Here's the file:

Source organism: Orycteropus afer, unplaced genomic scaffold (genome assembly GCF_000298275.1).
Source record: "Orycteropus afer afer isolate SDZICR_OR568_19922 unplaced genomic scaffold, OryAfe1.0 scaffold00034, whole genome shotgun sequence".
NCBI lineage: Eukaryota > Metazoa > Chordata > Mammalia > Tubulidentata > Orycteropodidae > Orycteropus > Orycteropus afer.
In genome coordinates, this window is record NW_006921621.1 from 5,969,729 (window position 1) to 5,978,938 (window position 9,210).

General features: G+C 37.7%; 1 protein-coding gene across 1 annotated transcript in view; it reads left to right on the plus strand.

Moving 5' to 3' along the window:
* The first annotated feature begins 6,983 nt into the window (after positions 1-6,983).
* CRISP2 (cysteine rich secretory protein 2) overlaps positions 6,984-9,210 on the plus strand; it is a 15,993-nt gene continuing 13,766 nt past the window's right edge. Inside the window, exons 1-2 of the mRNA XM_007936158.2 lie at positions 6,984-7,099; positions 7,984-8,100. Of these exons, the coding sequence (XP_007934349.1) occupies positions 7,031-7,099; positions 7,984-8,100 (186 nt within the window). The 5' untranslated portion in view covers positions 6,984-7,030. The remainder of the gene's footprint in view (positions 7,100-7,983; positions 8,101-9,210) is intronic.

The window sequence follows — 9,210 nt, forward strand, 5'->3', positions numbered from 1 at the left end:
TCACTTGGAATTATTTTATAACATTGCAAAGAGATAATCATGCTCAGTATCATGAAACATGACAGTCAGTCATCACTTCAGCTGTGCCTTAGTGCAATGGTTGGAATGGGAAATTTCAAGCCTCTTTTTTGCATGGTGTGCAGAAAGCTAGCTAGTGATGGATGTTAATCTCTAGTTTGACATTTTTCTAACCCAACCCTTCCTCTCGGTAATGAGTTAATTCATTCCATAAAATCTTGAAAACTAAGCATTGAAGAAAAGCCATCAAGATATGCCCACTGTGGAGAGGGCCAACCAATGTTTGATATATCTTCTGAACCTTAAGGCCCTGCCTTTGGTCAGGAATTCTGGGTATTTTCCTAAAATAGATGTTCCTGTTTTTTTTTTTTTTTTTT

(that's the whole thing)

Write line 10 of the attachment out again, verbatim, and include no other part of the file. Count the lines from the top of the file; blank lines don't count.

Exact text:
TCACTTGGAATTATTTTATAACATTGCAAAGAGATAATCATGCTCAGTATCATGAAACATGACAGTCAGTCATCACTTCAGCTGTGCCTTAGTGCAATGGTTGGAATGGGAAATTTCAAGCCTCTTTTTTGCATGGTGTGCAGAAAGCTAGCTAGTGATGGATGTTAATCTCTAGTTTGACATTTTTCTAACCCAACCCTTCCTCTCGGTAATGAGTTAATTCATTCCATAAAATCTTGAAAACTAAGCATTGAAGAAAAGCCATCAAGATATGCCCACTGTGGAGAGGGCCAACCAATGTTTGATATATCTTCTGAACCTTAAGGCCCTGCCTTTGGTCAGGAATTCTGGGTATTTTCCTAAAATAGATGTTCCTGTTTTTTTTTTTTTTTTTT